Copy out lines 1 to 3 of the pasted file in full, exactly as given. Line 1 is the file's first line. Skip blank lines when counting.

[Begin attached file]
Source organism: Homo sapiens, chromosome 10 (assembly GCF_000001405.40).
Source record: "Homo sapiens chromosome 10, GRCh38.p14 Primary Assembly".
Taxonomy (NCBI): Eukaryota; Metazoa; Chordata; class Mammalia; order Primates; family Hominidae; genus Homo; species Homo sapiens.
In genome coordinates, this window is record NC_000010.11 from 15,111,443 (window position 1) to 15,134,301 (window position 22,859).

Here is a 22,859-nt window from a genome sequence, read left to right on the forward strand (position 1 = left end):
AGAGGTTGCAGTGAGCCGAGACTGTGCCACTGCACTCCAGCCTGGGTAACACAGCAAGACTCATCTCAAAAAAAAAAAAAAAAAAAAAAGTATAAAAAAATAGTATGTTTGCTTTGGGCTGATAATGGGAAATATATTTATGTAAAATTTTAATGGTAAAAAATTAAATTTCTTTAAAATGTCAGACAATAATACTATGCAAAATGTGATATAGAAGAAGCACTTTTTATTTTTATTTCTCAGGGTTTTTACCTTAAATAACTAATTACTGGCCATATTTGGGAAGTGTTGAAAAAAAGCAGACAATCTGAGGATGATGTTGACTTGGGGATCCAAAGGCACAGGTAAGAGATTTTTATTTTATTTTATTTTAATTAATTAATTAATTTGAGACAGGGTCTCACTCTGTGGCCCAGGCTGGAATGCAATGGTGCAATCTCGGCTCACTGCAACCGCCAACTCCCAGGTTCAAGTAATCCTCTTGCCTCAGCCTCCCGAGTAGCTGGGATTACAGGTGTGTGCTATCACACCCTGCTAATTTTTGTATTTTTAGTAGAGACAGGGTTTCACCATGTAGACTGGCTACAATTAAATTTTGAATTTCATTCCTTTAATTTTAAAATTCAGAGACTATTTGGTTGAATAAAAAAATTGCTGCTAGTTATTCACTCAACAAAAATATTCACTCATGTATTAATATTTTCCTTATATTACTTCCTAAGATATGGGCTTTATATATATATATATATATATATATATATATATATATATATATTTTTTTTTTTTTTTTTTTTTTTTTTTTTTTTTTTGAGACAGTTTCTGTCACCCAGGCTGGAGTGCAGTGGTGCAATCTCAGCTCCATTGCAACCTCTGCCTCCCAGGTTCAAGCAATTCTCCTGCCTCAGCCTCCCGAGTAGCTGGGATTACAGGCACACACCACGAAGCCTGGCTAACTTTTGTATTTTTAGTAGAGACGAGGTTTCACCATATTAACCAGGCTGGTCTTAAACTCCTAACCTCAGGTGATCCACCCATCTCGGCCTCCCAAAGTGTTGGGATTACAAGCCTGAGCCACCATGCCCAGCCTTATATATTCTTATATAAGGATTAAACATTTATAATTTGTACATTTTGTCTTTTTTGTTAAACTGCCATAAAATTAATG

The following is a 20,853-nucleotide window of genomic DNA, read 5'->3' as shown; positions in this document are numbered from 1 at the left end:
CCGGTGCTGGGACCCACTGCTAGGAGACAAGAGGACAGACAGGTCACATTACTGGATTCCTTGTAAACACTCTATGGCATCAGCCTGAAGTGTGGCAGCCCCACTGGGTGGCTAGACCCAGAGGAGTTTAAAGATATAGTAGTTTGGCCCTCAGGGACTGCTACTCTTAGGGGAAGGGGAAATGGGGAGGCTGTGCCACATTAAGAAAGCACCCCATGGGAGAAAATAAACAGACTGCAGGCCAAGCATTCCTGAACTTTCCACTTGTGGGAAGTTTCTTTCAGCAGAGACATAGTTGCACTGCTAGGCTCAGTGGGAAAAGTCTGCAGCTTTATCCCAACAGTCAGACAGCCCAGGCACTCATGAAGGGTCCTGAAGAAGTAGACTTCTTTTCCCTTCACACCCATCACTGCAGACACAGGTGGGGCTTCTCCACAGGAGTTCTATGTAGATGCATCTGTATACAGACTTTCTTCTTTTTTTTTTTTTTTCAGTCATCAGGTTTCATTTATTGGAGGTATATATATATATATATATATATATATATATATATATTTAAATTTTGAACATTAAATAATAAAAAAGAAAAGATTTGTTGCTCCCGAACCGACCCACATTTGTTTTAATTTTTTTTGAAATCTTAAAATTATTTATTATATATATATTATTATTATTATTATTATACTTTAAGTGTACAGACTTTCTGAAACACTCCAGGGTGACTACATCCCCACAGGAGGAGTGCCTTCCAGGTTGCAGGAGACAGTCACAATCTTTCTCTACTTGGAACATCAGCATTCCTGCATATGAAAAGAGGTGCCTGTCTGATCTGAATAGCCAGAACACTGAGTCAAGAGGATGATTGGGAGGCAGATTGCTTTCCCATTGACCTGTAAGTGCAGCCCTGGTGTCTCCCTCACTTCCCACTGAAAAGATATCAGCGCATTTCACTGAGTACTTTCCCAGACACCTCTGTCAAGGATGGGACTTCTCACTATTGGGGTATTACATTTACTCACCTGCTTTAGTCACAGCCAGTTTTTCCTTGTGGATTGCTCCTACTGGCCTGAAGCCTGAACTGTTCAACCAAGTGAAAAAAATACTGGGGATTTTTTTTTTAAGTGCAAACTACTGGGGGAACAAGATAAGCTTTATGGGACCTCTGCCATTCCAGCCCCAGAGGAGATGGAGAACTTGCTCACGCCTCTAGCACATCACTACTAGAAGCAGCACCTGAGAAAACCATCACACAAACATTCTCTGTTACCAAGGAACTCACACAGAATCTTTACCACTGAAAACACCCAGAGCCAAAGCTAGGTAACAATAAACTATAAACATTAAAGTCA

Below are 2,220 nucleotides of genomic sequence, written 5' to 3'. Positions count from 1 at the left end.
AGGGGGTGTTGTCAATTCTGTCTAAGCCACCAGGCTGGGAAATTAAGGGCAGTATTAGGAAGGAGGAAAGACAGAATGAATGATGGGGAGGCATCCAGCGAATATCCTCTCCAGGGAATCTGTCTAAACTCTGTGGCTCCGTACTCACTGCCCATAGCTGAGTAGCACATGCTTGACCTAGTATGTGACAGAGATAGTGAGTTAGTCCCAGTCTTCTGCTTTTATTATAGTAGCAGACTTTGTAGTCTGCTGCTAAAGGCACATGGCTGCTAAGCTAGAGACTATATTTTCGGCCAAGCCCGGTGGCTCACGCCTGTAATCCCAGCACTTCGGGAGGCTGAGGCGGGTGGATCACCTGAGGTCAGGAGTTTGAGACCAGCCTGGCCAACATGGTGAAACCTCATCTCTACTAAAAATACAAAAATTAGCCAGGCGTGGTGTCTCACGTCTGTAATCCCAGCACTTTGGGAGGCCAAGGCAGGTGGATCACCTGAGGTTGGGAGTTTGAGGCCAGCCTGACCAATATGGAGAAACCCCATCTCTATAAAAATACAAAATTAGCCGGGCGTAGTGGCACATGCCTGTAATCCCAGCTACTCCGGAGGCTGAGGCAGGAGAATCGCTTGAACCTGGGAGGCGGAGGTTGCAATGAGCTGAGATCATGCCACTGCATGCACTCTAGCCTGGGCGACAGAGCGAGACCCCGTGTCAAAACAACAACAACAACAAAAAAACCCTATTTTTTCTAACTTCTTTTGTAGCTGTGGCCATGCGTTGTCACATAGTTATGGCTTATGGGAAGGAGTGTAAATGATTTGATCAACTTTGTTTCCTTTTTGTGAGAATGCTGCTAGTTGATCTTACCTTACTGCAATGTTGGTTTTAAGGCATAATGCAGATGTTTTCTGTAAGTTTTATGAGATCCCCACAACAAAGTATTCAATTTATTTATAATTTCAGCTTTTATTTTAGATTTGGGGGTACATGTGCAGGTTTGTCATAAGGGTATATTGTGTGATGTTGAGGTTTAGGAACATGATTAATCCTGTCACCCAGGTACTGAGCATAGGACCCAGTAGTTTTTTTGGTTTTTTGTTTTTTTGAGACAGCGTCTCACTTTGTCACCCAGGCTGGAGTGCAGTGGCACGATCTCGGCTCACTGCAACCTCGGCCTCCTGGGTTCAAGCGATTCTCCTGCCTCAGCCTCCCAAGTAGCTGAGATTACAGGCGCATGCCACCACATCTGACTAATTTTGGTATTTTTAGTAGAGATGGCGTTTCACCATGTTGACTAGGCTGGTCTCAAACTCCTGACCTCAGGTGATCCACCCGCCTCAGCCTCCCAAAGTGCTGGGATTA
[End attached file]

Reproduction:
Source organism: Homo sapiens, chromosome 10 (assembly GCF_000001405.40).
Source record: "Homo sapiens chromosome 10, GRCh38.p14 Primary Assembly".
Taxonomy (NCBI): Eukaryota; Metazoa; Chordata; class Mammalia; order Primates; family Hominidae; genus Homo; species Homo sapiens.